In chapter six, the background and character of Maria Luisa is explored further in the first half, and her confession to the Inquisition is reported in the second half. The whole chapter makes for uncomfortable reading, including rather graphic details of lesbian initiation rites. Shortly after Maria Luisa became a novice in 1846, she was preyed upon by the abbess of her convent and became a victim of sexual abuse; she then went on to take the role of abuser when she reached a position of authority in Sant’ Ambrogio. The manipulative powers of senior figures over young girls under their care was just as shocking to the Inquisition as it is to modern readers, although unfortunately this theme is something the Catholic Church has historically failed to address. The judges were so unable to deal with the lewd offences reported that they excluded their summaries and commentaries, and left it up to the senior judges to read the statements for themselves. The sexual manipulation of Maria Luisa was not just reserved for females, and details of her inappropriate conduct with Padre Peters and an American visitor are laid bare, and finally Maria Luisa confessed to all, including the poisoning of Princess Katharina and murders of other nuns.
The remaining chapters deal with the interrogations of the confessors, Padre Leziroli and Padre Peters. The senior confessor, Leziroli, is portrayed by Wolf as a rather gullible character, not really aware of the machinations at work within the convent, and too ready to believe in the divine powers of Maria Luisa. Through Leziroli’s confession, it becomes apparent that the founding mother Firrao openly disliked and disapproved of Maria Luisa, who was rising through the ranks, and this is an interesting point that is not explored. Maria Luisa subsequently took umbrage towards Maria Agostina, a young novice gaining popularity through her visions and ecstasies, so much so that she was responsible for her death. Although Wolf is clear in stating the facts and not digressing from the point, a little speculation on the psychology of female dynamics within a convent would sometimes be welcome, to flesh out the bones of the trial. This chapter also includes the confession of the abbess, Maria Veronica, who previously had not featured significantly in the story despite all the irregular activity in her convent. She too seemed to have been completely under Maria Luisa’s control, often encouraging her behaviour, or at least turning a blind eye. Despite being played as a pawn by the novice mistress, she does make a full confession, leaving only the character of Padre Peters to be brought to account.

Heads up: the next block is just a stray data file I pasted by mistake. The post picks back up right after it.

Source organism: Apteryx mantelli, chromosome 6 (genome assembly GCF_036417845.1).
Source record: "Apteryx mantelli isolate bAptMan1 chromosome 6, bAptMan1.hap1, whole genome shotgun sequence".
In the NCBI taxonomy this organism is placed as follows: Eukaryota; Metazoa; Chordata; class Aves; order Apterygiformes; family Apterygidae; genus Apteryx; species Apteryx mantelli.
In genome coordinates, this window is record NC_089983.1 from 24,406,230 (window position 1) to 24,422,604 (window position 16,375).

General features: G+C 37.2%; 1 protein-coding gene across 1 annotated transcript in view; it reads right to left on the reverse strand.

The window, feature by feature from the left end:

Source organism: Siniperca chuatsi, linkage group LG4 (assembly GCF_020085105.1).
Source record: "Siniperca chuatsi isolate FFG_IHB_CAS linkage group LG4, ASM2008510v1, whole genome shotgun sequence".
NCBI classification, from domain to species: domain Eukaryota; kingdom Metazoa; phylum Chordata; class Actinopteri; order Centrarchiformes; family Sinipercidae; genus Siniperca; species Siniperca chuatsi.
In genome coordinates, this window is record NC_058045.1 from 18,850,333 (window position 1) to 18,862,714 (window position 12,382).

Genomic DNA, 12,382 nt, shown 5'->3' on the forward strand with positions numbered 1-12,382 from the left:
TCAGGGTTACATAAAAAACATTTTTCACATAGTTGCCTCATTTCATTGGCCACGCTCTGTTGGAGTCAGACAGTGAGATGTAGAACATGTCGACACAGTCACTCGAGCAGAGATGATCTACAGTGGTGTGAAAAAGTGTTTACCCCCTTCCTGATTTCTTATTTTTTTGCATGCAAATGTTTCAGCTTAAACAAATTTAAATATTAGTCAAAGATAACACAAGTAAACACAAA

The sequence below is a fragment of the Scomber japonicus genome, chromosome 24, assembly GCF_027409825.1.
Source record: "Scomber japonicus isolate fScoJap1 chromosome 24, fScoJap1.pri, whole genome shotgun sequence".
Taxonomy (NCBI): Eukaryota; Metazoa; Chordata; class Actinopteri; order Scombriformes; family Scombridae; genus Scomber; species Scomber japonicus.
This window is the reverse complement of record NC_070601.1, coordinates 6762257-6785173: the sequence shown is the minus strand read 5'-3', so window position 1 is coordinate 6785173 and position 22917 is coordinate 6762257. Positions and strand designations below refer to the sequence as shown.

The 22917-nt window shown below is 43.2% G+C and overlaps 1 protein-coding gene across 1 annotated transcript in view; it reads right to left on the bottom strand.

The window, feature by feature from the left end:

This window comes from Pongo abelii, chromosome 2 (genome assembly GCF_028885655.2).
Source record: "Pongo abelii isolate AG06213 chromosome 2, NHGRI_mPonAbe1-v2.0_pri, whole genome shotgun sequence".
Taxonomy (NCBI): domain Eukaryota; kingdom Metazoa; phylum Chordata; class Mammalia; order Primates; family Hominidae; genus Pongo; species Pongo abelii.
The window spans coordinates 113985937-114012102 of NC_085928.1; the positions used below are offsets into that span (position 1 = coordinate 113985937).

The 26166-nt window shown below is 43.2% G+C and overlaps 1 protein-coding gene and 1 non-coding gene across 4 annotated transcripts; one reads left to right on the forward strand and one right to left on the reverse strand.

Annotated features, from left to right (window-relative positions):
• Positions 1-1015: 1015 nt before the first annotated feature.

The last of Wolf’s mini-biographies launches into the shady life of Peters, revealing his chequered past of sexual misdemeanors and political motivations. By making powerful friends and writing theological tracts supporting papal infallibility, he rose through the ranks of the zealanti, going by the name of Kleutgen, whilst leading a double life as confessor at Sant’ Ambrogio. Wolf refutes a ‘Jekyll and Hyde’ persona for Peters, but expresses the opinion that he may have employed a ‘double morality’ (p. 278), to sidestep the restrictions of the Jesuit’s strict military structure. Well-versed in theology and rhetoric, he attempted to evade any responsibility for the events at the convent, trying to turn the trial into a scholastic debate. However, evidence of Peters’ previous sexual conduct with another woman, in addition to the confession from Maria Luisa that they indulged in the ultimate sexual sin – French kissing – ultimately undermined Peters’ position. Wolf also draws attention to a nebulous area within the Catholic Church, the blurred lines between sexual and religious experience, and how one can bleed into another. However, Peters’ intellectual nitpicking did not impress the judges, and he was found guilty of 13 misdemeanours. Wolf then further delves into the political machinations of Rome, and how the trial of Peters had the potential to remove him from his strategic position as a censor for the Congregation of the Index, thus providing a welcome boost for the more liberal factions in Rome.